Under federal bankruptcy law, people overwhelmed by debt have a choice: They can either file under Chapter 7, which wipes out debts and, since most filers lack significant assets, allows them to keep what little they have. Or they can choose Chapter 13, which usually requires five years of payments to creditors before any debts are eliminated, but blocks foreclosures and car repossessions as long as debtors can keep up. In most of the country, Chapter 7 is the overwhelming choice. Only in the South, in a band of states stretching from North Carolina to Texas, is Chapter 13 predominant.There are in-depth analyses here that focus on Memphis and on Chicago where the reporters hit on a common contributing factor to the disparity.
The responsibility of knowing which path to pick falls to those seeking relief. In Memphis, about three-quarters of filings are under Chapter 13. That’s how Miller filed. She thought the two chapters were “the same,” she told me.
Initially, they are. Upon filing, debtors are shielded from garnishments and debt collectors. But whereas under Chapter 7 those protections are generally made permanent after a few months, under Chapter 13 they last only as long as payments are made. Most Chapter 13 filers in Memphis don’t last a year, let alone five.
As efficiently as cases are opened, they are closed — usually because debtors fail to keep up with payments, according to a ProPublica analysis of court data. In 2015, over 9,000 cases in the district were dismissed — more cases than were filed in 22 other states that year. Less than a third of Chapter 13 cases in the district result in a discharge of debts. And when their cases are dismissed, debtors are often in worse straits, because as they struggled to make payments, the interest on their unpaid debts continued to mount. Once the refuge of bankruptcy is gone, the debt floods back larger than ever. They’ve borne the costs of bankruptcy — attorney and filing fees, a seven-year flag on their credit reports — without receiving its primary benefit. A system that is supposed to eliminate debt instead serves to magnify it.
Court debt: In our sample, 29 percent of debtors from black tracts had this kind of debt (compared to 9 percent of debtors from white tracts), and for 6 percent of cases, it was the largest debt. The vast majority of this debt came from Shelby County’s General Sessions Criminal Court, which handles traffic cases and misdemeanors. In interviews, bankruptcy attorneys said this was generally related to driver’s license issues. Nonpayment of a court debt can lead to suspension of a driver’s license, and debtors often file under Chapter 13 either to prevent suspension of a license or to have their licenses reinstated. Debtors’ driver’s licenses are generally reinstated upon confirmation of their cases. This type of debt is not dischargeable in a Chapter 7.Terrible harm is being done to the most vulnerable people in the country because municipalities have become ever more aggressive in their efforts to squeeze revenue out of such people. The predictable result is spiraling debt, unstable communities, and violence. In particular it has meant police violence against black people. Municipal fees were at the heart of the tensions with police preceding the murder of Michael Brown in Ferguson, MO. This John Oliver segment from two years ago on municipal violations and poverty still holds up. A national debate over civil asset forfeiture is still ongoing despite suffering a setback this year thanks to the stubborn bigotry of US Attorney General Jeff Sessions.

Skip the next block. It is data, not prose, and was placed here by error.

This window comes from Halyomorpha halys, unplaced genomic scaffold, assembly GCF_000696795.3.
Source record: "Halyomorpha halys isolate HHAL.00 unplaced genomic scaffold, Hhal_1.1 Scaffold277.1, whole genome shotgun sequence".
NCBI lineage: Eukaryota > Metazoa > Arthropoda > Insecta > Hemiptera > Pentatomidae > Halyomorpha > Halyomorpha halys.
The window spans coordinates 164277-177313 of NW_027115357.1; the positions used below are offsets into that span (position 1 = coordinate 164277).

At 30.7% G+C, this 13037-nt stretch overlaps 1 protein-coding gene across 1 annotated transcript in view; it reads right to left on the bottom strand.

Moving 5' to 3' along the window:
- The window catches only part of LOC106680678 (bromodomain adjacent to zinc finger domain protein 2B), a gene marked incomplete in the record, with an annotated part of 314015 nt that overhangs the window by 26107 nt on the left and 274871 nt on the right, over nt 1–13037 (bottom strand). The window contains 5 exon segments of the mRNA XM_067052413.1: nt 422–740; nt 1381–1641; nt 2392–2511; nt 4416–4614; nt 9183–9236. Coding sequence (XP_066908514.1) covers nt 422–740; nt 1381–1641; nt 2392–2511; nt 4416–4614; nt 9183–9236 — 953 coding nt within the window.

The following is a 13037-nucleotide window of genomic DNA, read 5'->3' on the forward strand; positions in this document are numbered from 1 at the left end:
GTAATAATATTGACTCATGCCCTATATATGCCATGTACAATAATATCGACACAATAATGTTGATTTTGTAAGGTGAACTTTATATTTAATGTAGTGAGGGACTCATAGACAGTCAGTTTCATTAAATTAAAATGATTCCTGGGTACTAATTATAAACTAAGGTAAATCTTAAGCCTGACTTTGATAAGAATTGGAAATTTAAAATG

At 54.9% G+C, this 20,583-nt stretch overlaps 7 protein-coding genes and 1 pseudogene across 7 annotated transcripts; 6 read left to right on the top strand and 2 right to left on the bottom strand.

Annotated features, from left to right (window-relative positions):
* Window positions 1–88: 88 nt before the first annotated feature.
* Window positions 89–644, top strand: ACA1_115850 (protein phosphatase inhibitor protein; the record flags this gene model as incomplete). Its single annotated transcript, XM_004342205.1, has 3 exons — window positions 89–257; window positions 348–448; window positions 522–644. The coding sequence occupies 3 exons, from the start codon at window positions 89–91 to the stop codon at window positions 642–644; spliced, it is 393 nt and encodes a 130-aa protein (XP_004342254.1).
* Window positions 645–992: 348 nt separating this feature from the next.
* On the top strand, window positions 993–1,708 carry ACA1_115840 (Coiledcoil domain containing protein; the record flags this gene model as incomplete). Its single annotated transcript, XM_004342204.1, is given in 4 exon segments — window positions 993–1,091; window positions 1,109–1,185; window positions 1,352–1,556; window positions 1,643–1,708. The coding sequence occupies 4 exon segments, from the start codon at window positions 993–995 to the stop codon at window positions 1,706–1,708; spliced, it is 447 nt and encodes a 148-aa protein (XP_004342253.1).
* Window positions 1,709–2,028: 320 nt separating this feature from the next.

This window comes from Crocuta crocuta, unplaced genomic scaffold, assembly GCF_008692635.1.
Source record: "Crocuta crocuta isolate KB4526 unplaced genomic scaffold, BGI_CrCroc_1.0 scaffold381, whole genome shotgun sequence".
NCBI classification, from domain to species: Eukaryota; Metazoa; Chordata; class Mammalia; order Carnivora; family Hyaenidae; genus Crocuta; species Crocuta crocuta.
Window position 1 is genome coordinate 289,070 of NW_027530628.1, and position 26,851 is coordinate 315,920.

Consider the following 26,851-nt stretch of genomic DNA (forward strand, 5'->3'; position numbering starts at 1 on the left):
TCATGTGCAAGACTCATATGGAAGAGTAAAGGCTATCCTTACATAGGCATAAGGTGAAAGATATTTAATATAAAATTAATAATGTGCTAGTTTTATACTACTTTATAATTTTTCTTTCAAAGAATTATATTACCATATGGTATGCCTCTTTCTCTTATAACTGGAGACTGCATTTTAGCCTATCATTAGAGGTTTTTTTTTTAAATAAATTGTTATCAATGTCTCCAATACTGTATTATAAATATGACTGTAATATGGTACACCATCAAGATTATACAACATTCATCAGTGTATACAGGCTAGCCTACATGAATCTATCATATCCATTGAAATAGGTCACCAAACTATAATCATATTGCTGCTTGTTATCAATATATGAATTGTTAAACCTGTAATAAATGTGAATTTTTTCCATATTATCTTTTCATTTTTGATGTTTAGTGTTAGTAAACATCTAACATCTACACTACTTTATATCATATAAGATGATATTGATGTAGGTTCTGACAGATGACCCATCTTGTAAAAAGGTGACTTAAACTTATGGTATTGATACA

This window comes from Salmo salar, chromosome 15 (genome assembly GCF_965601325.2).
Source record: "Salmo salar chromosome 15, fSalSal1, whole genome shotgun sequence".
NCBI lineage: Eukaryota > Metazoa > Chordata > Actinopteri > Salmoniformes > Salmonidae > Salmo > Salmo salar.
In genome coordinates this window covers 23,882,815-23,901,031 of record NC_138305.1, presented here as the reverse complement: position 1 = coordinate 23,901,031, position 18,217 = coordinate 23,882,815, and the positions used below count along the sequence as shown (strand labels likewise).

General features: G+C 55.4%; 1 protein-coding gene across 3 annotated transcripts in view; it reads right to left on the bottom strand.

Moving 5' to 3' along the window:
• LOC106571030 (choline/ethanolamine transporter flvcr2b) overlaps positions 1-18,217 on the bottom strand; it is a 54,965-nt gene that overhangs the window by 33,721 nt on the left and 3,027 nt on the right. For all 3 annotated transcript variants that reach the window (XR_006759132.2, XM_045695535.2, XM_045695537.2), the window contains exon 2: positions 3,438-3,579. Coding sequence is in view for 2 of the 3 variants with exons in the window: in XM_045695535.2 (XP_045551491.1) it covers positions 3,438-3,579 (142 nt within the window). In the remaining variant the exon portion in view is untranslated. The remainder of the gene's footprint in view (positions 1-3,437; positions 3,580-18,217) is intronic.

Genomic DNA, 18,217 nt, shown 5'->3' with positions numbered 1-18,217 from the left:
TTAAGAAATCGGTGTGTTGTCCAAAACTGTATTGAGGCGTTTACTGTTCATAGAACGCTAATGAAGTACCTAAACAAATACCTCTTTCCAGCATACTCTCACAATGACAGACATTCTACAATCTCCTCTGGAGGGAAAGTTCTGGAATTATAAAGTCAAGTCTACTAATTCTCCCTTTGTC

The racial disparity for this kind of debt in bankruptcy cases is reflective of a disparity in the suspension of driver’s licenses. We obtained data on driver’s license suspensions in Shelby County and found that suspensions stemming from traffic infractions (the most common source of a suspension) were six times more common among black residents than white residents.
In New Orleans, we're struggling with these problems just like every other city. At the same time we hand out special tax break "incentives" to for profit developers, we fund essential public functions such as the basic right to a due process defense with traffic camera revenues.
The compound absurdities of this show up in our current election cycle where all of the major mayoral candidates have pledged to take down at least some traffic cameras. No doubt the cameras are unpopular with voters. But even as they try to make hay of this on the campaign trail, the candidates aren't instilling any confidence that they can make good on their promises. LaToya had to go through several rounds of clarification where her position changed from taking down all cameras, to only the "newer" cameras, and then back to all the cameras before what's lately become all except for the school zone cameras. There was one forum where Desiree said she would take them all down"if we can afford it." When the entire system is rigged to make the cameras fiscally essential, that's going to prove a difficult qualifier to meet.
All of which indicates those cameras aren't going anywhere. A candidate who is serious about removing them would first have to be serious about upending the status quo of systemic violence against poor people and especially poor people of color upon which the fortunes of its privileged classes is built. None among this group fits such a description. Is there a chapter in the code that covers political bankruptcy?